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Scituate selectmen shoot down hope for senior center at community building

Posted by Jessica Bartlett  July 18, 2012 07:01 PM

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Selectmen have shot down another proposal to turn Scituate's community building into a senior center, despite calls to do so at a meeting on Tuesday night.

According to Ellem Bernardi, who made a presentation to selectmen in favor of a senior center, turning the community building -- which is the former Pier 44 building -- into a “new home” for the seniors makes the most sense for the town.

“One day in the future towns structure will be realized, but there has to be funding and fund-raising…meanwhile we have a population waiting in the wings since early 1990, to find a home away from home that wont turn them away and will encourage health, activity, and joyful life,” she said.

According to research done by Bernardi, a comparison between the 2000 and 2010 census shows a growth in the senior population – from 3,597 seniors to 4,664. Meanwhile the overall population has only increased minimally – from 17,863 in 2000 to 17,985 in 2010.

“There has been little change in the total population in last 10 years, but the greatest change is senior population, and this demographic will continue to rise according to stat data,” she said.

Bernardi further outlined the issues with the present senior space, which include space constraints and a lack of amenities.

Although the survey for the old Pier 44 building showed more of a preference for open space and an all-inclusive community center, Bernardi said that majority of seniors couldn’t take the survey because they don’t know how to use the Internet.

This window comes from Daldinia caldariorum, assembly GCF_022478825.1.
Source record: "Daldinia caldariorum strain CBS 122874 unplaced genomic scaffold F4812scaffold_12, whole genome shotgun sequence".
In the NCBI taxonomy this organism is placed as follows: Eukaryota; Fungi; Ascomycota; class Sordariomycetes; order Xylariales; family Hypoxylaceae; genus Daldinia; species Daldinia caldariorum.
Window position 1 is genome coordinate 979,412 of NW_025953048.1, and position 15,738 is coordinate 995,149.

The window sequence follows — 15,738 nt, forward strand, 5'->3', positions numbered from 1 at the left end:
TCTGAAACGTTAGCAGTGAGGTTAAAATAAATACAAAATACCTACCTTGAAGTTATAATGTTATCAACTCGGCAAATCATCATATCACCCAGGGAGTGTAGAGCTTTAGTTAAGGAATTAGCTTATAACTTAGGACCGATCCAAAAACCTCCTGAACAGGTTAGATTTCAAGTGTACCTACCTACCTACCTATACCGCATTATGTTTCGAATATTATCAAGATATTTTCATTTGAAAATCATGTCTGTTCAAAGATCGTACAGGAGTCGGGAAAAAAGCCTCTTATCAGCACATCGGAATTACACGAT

Additionally, despite assertions by the board that a senior center wasn’t a viable option to the building due to MBTA restrictions, Bernardi said she found out otherwise.

“When the terms were reviewed with me by the mitigation representative, his comment was a senior center WOULD fit the parameters [of the MBTA contract for the property,” Bernardi said.

Bernardi proposed a motion to make the building the new senior center, a declaration that was followed by silence from selectmen.

When Bernardi pressed for a response, selectmen reaffirmed that the primary option at this time was to include a senior center as part of the town’s master plan.

Even if selectmen wanted to vote on the motion tonight, they couldn’t, as it would be a violation of open meeting law.

“I think overall all of us realize there is a need for a senior building and a senior place to go. We’ve talked about this 100 times,” Selectman Tony Vegnani said. “We’re on the same page…the building can be used immediately for senior activities and when we put in money to improve it, it would be available to the seniors a great deal of the time. [But] it will be able to be used by all sections of the community and won't be segregated by anyone.”

Although the center is open to senior activities presently, seniors have been getting kicked out as of late for town programming, Bernardi said. Furthermore, it isn’t a true home for seniors.

Still, officials said it wouldn’t be fair to other groups in town, especially the Recreation Department, which services over 3,000 kids in town.

Selectmen Chairman Joseph Norton said the officials in town would make a decision regarding the future of the building most likely in the fall.

At that time, officials would chose whether to renovate the building, tear the building down for open space, or build a new building on the site and tear the existing building down – options presented to selectmen in April.

One thing is for certain, however; the building would not be the new senior center, selectmen said.

“The outcome may be better than what you think…I think it will move quickly nin the right direction,” Vegnani said.

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